Asian Crisis May Hurt California
Dec. 18, 1997
LOS ANGELES (AP) _ The financial crisis that has spread through Asia is expected to hit California next year and slow growth in the state's rebounding economy, with export businesses and the tourism industry bearing the brunt of it.
``It's going to be a foot on the brake,'' said Jack Kyser, chief economist for the Los Angeles Economic Development Corp. ``The longer Asia's problems go on, the heavier the foot.''
Kyser sharply revised his forecast for California exports, among other economic indicators, after watching South Korea fall into turmoil in recent weeks. In his upcoming annual report, Kyser now writes that California exports will slow markedly next year, from a growth rate of 9 percent this year to just 1 percent.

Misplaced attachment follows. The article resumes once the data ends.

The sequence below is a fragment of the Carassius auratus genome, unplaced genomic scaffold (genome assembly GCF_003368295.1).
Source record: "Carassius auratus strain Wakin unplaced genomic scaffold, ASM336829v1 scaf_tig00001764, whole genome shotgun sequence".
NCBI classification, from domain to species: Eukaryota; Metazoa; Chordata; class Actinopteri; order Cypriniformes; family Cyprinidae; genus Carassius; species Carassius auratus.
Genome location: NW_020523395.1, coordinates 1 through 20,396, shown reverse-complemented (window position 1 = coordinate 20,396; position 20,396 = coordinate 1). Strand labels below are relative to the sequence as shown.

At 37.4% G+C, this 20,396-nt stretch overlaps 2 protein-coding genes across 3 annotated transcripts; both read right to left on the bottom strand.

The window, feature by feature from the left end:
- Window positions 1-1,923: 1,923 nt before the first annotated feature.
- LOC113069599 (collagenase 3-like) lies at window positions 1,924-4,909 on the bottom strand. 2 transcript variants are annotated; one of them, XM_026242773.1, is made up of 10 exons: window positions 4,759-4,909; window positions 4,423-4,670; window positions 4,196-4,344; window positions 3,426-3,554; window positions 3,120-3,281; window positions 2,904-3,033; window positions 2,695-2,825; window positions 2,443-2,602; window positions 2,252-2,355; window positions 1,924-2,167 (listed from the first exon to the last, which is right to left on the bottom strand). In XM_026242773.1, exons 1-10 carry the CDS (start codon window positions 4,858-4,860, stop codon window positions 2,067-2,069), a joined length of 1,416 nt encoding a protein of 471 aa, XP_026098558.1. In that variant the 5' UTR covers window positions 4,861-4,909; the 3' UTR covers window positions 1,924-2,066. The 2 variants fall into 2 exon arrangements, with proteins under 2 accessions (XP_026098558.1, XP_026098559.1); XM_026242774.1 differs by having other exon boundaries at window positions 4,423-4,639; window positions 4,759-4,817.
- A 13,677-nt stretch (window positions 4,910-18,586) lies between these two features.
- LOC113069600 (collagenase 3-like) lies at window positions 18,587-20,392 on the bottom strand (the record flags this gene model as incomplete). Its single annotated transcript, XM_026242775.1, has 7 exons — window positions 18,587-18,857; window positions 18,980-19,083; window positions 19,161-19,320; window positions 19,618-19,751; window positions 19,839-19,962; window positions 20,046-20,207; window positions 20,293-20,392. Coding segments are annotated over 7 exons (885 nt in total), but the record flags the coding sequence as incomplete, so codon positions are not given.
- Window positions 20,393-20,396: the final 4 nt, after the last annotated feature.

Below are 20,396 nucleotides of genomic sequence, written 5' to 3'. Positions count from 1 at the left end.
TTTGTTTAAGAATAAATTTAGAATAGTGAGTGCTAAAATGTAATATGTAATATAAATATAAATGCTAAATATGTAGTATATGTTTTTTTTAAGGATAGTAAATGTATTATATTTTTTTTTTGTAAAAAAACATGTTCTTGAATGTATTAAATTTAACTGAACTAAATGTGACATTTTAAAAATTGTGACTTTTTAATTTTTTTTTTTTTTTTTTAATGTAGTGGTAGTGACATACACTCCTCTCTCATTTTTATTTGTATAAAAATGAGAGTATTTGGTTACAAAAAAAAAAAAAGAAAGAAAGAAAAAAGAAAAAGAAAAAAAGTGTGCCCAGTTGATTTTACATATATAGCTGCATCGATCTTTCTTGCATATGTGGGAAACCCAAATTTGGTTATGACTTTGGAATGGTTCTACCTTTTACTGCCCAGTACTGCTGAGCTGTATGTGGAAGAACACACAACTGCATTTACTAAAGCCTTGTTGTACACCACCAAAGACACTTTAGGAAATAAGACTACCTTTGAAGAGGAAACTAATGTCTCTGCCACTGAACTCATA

In several reports to be released this week, economists at UCLA and other universities, the economic development panel and other private and public organizations agree California will be hit on the export side. Tourism, transportation, agriculture and engineering services are all expected to feel the pinch from Asia's troubles.
``We expect weaker exports to Asia of computers and related machinery ... and other goods and services to produce slower growth, rather than declines in those industries since the domestic market will remain robust,'' said Tom K. Lieser, associate director of the Business Forecasting Project at UCLA's Anderson School.
In UCLA's widely followed quarterly forecast, to be released today, Lieser said the ``cracks in the Pacific Rim will cause leaks in California,'' particularly in Silicon Valley, with its high concentration of electronics manufacturing.